How to initialize a NSMutableArray in Objective C?

I come from a Java background and I am learning Objective C. I am trying to create a class that has a string array and a member function to modify the Array. My code looked like this:

@implementation TAWChapter

@synthesize mSubject;

@synthesize mItems;

- (id) init{
    self.mItems = [[NSMutableArray alloc] init];
    return self; 
}

- (void) setSubject:(NSString *)subject{
    self.mSubject = subject; 
}

- (void) addItem:(NSString *)item{
    [self.mItems addObject:@"asdf"]; 
}

@end

Which didn’t work. I got a "[__NSArrayI addObject:]: unrecognized selector sent to instance " and a "NSInvalidArgumentException". After searching on internet, I changed the single line in the constructor to:

  • Obtaining iTunes ID to an iPod player item
  • Iphone- How to resize view when call status bar is toggled?
  • Warning: control reaches end of non-void function - iPhone
  • Instance variables declared in ObjC implementation file
  • Personal hotspot blue bar problem
  • UITableViewController and UITextField keyboard
  • self.mItems = [self.mItems init];
    

    It worked, but why? From a Java developer’s point of view the first one makes more sense than the second one. And I have another line it’s the same as the first one but it’s working(not in a constructor). Can someone explain this to me please?

    4 Solutions Collect From Internet About “How to initialize a NSMutableArray in Objective C?”

    1. First of all, you should adhere to Objective-C coding conventions. In Objective-C, classes don’t have constructors, they have initialisers. In Objective-C, initialisers invoke the initialiser of the superclass, so it should look like this:

      - init
      {
          self = [super init];
          if (!self) return nil;
      
          // set up other stuff here 
      
          return self;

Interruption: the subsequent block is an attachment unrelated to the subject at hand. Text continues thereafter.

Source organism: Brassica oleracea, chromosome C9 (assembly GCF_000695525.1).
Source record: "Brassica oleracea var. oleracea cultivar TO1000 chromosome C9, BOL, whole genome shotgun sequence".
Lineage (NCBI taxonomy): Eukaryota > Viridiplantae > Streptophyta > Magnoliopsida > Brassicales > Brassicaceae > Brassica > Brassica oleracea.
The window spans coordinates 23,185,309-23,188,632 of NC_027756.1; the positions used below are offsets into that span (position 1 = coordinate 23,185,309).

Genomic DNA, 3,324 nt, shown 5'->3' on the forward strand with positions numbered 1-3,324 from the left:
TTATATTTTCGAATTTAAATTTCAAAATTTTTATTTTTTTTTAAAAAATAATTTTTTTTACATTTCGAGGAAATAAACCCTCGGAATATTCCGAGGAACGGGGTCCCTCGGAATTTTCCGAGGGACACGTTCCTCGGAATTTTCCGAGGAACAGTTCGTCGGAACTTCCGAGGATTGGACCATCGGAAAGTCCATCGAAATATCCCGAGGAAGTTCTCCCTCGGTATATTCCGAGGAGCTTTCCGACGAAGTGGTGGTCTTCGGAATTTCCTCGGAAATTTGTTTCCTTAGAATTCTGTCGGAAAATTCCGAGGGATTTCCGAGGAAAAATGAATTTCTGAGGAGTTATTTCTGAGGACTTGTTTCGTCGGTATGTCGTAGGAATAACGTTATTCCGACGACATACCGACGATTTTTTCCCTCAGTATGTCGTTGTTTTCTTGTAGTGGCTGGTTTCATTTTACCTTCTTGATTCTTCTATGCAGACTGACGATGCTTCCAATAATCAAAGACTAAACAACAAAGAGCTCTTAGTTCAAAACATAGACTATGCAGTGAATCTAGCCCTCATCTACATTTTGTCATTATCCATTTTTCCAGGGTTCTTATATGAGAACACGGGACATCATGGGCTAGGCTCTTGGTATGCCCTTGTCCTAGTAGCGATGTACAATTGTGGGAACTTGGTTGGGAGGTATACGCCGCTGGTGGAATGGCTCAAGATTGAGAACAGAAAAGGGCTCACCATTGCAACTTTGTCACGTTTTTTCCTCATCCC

}
      
    2. Second, unless you are using ARC, you might have a memory leak. The first line of your initialiser assigns an object that you own to a property that also likely takes ownership. You should use either:

      // property takes care of ownership
      self.mItems = [NSMutableArray array];
      

      or:

      // assign to instance variable directly with owned object
      mItems = [[NSMutableArray alloc] init];
      

      Apple sometimes discourage the use of accessor methods in initialisers because it can fiddle with things like KVO, but consistent use of accessor methods ensures proper object ownership and memory management.

    3. By changing your line in your initialiser to:

      self.mItems = [self.mItems init];
      

      does nothing. When your initialiser method is called (which is typically just after it has been allocated), all instance variables are automatically set to nil. So what you are doing is just:

      self.mItems = [nil init];
      

      which is just:

      self.mItems = nil;
      

      and, don’t use init without first allocating an instance, and never use init more than once.

    4. If you do not let the superclass initialise itself, then it may manifest as problems in other areas. Do a Build & Analyze and ensure you have fixed up any issues pointed out by the analyser.

    Since objective-c is a superset of c, it’s basically c with some “OO” syntax sugar. Before you can create (or use!) an object, you must alloc space for it in the heap. you do this with [Class alloc]. The next step is the initialization of that space. alloc returns a pointer to that space in the heap, which you initialize with init 😉

    So you call Class *myObjc = [[Class alloc] init];.

    If you use inheritance (which you do since you inherit from NSOBject), you must make sure that your superclass initialized everything properly, thats the call to super. To make sure you don’t get a runtime error, check for self != nil, which you do implicitly with if(self)

    self.mItems = [self.mItems init]; // doesn't do anything, since you call the getter for mItems with self.mItems and try to init. then you try to set mItmes to itself. 
    

    use this code:

    @implementation TAWChapter
    
    @synthesize mSubject, mItems;
    
    - (id)init
    {
        self = [super init];
        if (self) {
            mItems = [[NSMutableArray alloc] init];
        }
        return self;
    }
    
    - (void) setSubject:(NSString *)subject{
        mSubject = subject; 
    }
    
    - (void) addItem:(NSString *)item{
        [mItems addObject:item]; 
    }
    
    @end
    

    You should call super and assign its result to self in your init method:

    - (id)init
    {
        self = [super init];
        if (self) {
            self.mItems = [[NSMutableArray alloc] init];
        }
        return self;
    }
    

    The another way could be creating NSMutableArray from NSArray:

    NSMutableArray *myMutableArray = [NSMutableArray arrayWithArray:myArray];